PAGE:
he Jamaica Stock Exchange (JSE) will be seeking to list its Ordinary Shares on the JSE Main Market soon. The lead broker and financial advisor for this IPO will be Stocks & Securities Ltd (SSL). It is anticipated that this will be SSL’s 5th IPO listing as it recently closed the IPO for Caribbean Cream Ltd. (Kremi) in May 2013. Prior to Kremi, past IPO’s for SSL include AMG Packaging and Paper Company, Caribbean 2 World (C2W) Music and Consolidated Bakeries Ltd. under the brand Purity. Marlene Street – Forrest, General Manager for the Jamaica Stock Exchange sat down for an interview to talk about the JSE listing and what makes it an attractive investment opportunity.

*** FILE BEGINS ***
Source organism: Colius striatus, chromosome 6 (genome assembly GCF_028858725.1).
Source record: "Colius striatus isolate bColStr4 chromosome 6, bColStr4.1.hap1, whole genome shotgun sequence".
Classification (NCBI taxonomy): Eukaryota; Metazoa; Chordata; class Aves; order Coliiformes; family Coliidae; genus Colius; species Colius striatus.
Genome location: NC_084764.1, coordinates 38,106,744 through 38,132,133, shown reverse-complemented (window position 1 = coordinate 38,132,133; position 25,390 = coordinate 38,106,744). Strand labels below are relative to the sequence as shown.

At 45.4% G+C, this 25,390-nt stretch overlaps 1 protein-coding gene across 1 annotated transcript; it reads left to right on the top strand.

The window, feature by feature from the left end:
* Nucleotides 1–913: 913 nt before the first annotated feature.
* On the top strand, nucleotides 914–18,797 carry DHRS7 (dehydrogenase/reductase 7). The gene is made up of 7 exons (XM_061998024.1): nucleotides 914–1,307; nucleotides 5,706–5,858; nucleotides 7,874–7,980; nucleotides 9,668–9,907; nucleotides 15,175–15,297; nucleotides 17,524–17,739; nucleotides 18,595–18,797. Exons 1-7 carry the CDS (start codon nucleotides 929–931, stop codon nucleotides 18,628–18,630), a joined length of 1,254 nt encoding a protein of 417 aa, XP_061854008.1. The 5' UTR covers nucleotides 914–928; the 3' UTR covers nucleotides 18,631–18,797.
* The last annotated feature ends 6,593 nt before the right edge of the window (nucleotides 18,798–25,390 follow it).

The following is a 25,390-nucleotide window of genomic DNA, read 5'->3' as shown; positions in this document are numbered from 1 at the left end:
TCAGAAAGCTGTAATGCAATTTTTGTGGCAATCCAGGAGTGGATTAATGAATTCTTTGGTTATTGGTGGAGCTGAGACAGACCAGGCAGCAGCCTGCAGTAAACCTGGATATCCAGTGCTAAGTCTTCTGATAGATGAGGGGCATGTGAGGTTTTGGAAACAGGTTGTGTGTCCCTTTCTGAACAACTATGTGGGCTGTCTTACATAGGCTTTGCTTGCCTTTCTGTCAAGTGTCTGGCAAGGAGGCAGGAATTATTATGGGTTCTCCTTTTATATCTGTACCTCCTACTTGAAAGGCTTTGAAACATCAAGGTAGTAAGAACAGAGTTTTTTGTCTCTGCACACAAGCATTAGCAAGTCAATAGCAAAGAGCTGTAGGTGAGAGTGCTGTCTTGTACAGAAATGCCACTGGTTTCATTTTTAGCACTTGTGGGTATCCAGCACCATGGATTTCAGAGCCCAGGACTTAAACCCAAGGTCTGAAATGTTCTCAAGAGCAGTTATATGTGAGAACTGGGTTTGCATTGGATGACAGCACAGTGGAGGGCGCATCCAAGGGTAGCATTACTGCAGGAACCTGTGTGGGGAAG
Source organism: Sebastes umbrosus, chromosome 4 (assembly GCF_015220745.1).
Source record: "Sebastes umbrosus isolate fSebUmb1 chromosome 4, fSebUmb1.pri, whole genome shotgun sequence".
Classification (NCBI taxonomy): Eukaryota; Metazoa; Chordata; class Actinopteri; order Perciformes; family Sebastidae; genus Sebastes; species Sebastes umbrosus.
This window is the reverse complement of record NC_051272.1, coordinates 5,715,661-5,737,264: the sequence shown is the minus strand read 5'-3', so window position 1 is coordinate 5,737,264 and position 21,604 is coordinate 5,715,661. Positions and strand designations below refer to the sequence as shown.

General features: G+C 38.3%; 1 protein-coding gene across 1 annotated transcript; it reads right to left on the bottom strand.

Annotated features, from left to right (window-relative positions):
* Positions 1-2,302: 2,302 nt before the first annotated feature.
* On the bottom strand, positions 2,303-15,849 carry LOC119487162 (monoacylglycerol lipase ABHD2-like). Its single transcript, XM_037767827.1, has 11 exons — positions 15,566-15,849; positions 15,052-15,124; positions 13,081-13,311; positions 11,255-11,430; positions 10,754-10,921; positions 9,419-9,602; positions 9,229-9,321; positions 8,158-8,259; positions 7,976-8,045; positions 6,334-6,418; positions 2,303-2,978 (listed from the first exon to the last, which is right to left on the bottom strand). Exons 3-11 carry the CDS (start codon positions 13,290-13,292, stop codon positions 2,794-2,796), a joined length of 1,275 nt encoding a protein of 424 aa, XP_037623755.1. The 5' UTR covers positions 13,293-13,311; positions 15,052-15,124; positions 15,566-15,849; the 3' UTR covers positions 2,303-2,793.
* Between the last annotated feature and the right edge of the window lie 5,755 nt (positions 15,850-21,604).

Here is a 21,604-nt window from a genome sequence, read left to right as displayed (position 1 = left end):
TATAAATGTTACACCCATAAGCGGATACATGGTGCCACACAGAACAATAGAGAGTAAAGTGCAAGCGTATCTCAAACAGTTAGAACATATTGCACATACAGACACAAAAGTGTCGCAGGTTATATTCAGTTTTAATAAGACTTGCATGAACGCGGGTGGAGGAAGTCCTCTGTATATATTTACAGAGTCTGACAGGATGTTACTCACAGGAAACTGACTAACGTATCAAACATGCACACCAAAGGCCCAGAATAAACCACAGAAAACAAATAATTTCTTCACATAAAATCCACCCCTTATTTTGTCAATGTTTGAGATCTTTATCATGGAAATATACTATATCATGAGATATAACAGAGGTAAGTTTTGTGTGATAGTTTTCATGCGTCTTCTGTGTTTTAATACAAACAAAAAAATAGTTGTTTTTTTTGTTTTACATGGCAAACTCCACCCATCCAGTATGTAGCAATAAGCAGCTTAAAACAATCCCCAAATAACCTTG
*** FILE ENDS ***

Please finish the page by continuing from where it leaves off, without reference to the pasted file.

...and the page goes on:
Why is the JSE seeking to do an IPO? The Jamaica Stock Exchange is pursuing the path of an initial public offer as part of its strategic direction to substitute debt capital for equity capital. The Exchange also sees this as a way to enable a wider participation of Jamaicans into this company, which plays such a critical role in the economy, especially in the area of capital formation. The proceeds of the IPO will be used to further develop the technology of the Exchange and drive the development of new products and services. This main market IPO will only offer twenty percent (20%) of the Company to the public by way of shares for subscription but investors will have an additional (7%) as an offer for sale.